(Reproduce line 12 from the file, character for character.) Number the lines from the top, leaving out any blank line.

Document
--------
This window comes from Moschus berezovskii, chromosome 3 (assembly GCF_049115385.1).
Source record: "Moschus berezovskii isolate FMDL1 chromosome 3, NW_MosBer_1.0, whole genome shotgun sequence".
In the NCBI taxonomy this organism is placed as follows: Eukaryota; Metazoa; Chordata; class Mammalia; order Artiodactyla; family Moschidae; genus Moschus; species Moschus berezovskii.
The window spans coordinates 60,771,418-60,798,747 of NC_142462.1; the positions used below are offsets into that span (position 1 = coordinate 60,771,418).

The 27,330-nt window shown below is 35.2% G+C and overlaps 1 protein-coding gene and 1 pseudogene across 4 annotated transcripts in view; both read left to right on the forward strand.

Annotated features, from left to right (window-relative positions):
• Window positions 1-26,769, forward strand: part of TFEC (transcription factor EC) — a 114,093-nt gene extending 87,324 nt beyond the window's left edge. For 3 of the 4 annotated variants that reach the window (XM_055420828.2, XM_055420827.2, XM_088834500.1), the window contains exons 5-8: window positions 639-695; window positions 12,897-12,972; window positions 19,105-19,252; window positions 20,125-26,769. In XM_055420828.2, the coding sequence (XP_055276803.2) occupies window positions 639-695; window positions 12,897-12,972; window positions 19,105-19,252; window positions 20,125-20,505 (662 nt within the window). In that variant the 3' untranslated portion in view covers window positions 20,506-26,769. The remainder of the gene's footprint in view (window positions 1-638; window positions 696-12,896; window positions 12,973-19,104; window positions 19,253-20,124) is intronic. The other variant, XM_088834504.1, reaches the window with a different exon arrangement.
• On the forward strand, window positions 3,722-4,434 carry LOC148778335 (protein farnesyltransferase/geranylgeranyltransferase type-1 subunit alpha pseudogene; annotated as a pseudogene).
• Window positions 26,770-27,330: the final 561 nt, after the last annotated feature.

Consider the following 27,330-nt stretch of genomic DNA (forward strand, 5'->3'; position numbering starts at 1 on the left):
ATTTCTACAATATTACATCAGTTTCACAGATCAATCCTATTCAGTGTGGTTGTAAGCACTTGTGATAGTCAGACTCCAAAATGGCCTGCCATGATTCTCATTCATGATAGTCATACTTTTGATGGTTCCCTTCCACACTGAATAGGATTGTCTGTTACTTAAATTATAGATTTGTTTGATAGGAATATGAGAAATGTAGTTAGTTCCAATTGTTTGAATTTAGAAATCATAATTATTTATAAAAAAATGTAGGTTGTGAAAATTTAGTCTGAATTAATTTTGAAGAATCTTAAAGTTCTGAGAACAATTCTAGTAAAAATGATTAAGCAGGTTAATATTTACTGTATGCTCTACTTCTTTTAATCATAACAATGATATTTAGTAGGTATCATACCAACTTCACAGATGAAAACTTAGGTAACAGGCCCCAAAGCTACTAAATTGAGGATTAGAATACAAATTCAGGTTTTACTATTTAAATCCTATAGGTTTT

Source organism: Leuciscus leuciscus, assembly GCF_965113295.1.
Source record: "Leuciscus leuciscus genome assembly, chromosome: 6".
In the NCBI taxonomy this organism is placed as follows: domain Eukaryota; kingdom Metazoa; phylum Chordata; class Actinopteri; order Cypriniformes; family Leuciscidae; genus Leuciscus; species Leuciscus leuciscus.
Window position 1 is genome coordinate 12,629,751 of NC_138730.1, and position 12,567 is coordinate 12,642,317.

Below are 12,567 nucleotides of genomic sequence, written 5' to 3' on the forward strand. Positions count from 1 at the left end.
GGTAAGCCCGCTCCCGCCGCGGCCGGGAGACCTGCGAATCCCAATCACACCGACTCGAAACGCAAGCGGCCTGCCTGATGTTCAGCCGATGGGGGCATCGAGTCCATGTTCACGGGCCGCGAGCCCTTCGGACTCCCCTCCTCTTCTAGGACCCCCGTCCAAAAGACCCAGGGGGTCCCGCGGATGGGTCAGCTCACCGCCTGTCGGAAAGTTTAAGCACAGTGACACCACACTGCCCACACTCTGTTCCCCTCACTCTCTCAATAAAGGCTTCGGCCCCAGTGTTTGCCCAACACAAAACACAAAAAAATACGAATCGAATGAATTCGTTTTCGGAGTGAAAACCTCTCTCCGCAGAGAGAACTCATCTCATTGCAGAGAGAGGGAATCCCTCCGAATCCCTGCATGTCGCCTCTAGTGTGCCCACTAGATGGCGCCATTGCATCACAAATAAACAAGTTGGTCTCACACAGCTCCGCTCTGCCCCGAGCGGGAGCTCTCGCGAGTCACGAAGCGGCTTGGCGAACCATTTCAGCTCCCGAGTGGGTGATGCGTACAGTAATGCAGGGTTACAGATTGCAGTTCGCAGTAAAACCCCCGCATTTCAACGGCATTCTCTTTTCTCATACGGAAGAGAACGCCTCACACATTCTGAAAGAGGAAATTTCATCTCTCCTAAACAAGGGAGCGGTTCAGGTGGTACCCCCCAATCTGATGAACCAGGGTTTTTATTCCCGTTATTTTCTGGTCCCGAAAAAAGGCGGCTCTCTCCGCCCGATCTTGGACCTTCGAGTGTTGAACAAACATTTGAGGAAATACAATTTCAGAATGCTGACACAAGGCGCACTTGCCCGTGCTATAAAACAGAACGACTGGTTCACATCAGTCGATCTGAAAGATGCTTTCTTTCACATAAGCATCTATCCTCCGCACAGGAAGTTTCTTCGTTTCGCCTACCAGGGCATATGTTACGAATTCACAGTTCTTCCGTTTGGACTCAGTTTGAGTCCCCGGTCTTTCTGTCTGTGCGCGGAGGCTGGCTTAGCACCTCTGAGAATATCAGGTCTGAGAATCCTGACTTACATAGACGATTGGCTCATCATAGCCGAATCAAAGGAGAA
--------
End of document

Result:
Source organism: Leuciscus leuciscus, assembly GCF_965113295.1.